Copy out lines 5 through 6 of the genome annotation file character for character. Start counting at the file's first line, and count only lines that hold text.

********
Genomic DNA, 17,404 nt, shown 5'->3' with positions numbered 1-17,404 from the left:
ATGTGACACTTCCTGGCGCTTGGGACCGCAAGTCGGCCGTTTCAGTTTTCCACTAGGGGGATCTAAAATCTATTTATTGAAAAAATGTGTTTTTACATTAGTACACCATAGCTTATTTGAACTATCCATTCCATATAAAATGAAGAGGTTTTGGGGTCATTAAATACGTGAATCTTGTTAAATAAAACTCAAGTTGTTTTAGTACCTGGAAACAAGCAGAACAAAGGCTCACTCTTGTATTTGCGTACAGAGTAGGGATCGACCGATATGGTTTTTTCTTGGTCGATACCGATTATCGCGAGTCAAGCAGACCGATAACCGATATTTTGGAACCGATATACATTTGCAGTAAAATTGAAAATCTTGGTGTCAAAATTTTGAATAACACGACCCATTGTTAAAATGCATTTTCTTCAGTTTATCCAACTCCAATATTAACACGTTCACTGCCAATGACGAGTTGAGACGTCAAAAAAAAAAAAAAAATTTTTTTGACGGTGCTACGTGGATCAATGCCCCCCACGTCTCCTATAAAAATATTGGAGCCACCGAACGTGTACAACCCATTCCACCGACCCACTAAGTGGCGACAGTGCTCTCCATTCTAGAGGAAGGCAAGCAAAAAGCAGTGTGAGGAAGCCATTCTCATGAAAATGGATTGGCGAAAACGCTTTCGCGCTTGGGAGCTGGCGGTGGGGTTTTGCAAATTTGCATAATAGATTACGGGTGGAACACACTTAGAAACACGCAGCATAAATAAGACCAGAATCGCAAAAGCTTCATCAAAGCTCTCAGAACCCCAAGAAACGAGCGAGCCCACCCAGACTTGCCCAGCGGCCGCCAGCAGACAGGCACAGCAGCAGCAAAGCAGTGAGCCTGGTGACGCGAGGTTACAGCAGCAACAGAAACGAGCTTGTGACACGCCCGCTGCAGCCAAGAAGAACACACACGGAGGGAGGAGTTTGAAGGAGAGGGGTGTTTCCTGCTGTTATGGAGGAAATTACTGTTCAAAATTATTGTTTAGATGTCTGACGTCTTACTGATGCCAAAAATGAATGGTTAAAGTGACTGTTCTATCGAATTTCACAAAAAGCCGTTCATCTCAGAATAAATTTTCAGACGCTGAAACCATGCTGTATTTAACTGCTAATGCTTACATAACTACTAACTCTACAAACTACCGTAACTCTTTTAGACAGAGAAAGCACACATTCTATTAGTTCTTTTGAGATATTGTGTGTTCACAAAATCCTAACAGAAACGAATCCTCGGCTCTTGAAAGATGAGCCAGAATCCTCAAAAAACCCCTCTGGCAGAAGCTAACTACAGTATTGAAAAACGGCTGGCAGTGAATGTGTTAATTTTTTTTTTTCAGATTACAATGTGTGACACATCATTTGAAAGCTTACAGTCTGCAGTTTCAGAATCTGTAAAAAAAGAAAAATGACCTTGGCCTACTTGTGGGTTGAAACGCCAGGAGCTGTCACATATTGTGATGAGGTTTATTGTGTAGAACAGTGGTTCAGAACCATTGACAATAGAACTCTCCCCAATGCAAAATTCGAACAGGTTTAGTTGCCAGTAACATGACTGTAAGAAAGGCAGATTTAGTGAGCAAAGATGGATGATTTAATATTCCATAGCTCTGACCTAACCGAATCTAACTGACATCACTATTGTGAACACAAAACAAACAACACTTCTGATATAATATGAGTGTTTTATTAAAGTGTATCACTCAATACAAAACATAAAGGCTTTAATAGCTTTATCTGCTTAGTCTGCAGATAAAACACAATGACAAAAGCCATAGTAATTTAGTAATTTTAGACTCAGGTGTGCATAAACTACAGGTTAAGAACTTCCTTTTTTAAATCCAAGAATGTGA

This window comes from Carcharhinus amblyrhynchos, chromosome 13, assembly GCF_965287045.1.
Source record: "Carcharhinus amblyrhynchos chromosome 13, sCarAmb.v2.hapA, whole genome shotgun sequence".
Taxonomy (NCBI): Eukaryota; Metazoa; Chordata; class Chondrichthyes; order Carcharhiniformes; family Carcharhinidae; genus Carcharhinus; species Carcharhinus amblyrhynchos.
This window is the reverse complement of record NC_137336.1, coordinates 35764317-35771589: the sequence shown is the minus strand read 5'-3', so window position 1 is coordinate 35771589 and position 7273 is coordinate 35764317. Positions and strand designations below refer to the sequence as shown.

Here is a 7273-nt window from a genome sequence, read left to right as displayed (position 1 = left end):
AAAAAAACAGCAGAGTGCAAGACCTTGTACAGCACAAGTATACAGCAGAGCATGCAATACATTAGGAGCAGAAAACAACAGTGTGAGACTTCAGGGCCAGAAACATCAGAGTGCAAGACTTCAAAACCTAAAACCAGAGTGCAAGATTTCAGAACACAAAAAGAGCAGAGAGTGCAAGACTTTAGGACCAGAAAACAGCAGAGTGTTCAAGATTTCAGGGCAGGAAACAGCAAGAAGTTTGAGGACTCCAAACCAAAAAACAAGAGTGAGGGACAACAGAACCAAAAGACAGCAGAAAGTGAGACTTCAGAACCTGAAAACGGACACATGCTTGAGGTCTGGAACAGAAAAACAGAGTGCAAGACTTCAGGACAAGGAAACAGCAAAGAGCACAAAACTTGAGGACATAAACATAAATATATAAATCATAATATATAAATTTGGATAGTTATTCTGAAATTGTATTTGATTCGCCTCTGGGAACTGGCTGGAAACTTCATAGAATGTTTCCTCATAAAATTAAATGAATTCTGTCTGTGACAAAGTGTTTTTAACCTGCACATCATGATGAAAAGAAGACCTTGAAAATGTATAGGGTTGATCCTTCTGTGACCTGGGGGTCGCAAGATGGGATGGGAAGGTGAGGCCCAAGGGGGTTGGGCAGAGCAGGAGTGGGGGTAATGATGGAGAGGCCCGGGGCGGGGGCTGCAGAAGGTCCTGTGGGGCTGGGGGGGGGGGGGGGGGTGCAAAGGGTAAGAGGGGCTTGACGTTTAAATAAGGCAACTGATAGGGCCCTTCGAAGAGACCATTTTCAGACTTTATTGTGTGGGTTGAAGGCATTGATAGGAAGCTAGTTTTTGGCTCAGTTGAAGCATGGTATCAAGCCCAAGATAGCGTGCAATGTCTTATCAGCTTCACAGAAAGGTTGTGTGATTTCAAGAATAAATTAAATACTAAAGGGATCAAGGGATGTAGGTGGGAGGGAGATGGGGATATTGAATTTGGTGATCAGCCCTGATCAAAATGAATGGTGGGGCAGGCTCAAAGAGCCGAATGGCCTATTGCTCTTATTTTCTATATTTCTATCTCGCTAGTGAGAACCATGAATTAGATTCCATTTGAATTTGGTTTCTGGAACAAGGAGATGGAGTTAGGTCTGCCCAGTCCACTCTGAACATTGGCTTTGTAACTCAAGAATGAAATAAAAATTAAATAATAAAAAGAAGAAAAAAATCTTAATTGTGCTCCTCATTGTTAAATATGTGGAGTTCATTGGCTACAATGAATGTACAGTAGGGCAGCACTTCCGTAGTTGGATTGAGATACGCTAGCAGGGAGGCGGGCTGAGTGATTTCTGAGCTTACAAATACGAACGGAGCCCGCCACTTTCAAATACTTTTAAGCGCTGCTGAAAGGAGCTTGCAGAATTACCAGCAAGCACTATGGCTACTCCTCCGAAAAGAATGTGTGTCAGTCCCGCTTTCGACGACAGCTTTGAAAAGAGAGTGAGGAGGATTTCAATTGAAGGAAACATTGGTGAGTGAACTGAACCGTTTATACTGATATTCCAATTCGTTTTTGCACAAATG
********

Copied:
Taxonomy (NCBI): Eukaryota; Metazoa; Chordata; class Chondrichthyes; order Carcharhiniformes; family Carcharhinidae; genus Carcharhinus; species Carcharhinus amblyrhynchos.
This window is the reverse complement of record NC_137336.1, coordinates 35764317-35771589: the sequence shown is the minus strand read 5'-3', so window position 1 is coordinate 35771589 and position 7273 is coordinate 35764317. Positions and strand designations below refer to the sequence as shown.